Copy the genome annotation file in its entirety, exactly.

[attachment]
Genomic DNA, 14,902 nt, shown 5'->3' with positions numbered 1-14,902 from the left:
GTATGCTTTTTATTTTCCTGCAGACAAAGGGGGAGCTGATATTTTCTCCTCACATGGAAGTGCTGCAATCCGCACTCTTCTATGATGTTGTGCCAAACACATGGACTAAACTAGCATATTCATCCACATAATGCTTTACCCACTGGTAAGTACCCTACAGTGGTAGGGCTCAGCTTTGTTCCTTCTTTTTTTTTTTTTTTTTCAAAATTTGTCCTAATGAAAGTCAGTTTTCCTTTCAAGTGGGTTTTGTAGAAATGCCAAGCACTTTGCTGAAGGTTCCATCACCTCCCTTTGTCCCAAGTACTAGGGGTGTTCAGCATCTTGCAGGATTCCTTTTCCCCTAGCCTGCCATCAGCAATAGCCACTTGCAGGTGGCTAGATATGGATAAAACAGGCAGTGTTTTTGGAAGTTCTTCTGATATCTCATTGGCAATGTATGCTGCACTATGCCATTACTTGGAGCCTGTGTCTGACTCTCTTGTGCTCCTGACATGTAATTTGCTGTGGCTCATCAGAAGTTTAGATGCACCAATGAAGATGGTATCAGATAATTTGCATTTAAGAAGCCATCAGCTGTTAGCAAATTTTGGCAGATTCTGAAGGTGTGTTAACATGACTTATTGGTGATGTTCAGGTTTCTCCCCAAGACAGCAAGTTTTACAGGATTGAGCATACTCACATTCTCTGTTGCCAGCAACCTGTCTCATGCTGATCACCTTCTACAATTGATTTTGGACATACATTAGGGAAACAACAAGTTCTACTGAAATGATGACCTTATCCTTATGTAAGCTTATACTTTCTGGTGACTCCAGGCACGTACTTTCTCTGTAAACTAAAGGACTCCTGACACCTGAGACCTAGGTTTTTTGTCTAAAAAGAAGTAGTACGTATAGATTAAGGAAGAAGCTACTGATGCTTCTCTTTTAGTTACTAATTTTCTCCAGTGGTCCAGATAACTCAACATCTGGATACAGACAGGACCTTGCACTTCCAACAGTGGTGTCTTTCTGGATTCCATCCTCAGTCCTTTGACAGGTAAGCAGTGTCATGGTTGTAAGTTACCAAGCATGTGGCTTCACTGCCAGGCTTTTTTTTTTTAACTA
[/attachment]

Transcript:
Genomic DNA, 14,902 nt, shown 5'->3' with positions numbered 1-14,902 from the left:
GTATGCTTTTTATTTTCCTGCAGACAAAGGGGGAGCTGATATTTTCTCCTCACATGGAAGTGCTGCAATCCGCACTCTTCTATGATGTTGTGCCAAACACATGGACTAAACTAGCATATTCATCCACATAATGCTTTACCCACTGGTAAGTACCCTACAGTGGTAGGGCTCAGCTTTGTTCCTTCTTTTTTTTTTTTTTTTTCAAAATTTGTCCTAATGAAAGTCAGTTTTCCTTTCAAGTGGGTTTTGTAGAAATGCCAAGCACTTTGCTGAAGGTTCCATCACCTCCCTTTGTCCCAAGTACTAGGGGTGTTCAGCATCTTGCAGGATTCCTTTTCCCCTAGCCTGCCATCAGCAATAGCCACTTGCAGGTGGCTAGATATGGATAAAACAGGCAGTGTTTTTGGAAGTTCTTCTGATATCTCATTGGCAATGTATGCTGCACTATGCCATTACTTGGAGCCTGTGTCTGACTCTCTTGTGCTCCTGACATGTAATTTGCTGTGGCTCATCAGAAGTTTAGATGCACCAATGAAGATGGTATCAGATAATTTGCATTTAAGAAGCCATCAGCTGTTAGCAAATTTTGGCAGATTCTGAAGGTGTGTTAACATGACTTATTGGTGATGTTCAGGTTTCTCCCCAAGACAGCAAGTTTTACAGGATTGAGCATACTCACATTCTCTGTTGCCAGCAACCTGTCTCATGCTGATCACCTTCTACAATTGATTTTGGACATACATTAGGGAAACAACAAGTTCTACTGAAATGATGACCTTATCCTTATGTAAGCTTATACTTTCTGGTGACTCCAGGCACGTACTTTCTCTGTAAACTAAAGGACTCCTGACACCTGAGACCTAGGTTTTTTGTCTAAAAAGAAGTAGTACGTATAGATTAAGGAAGAAGCTACTGATGCTTCTCTTTTAGTTACTAATTTTCTCCAGTGGTCCAGATAACTCAACATCTGGATACAGACAGGACCTTGCACTTCCAACAGTGGTGTCTTTCTGGATTCCATCCTCAGTCCTTTGACAGGTAAGCAGTGTCATGGTTGTAAGTTACCAAGCATGTGGCTTCACTGCCAGGCTTTTTTTTTTTAACTA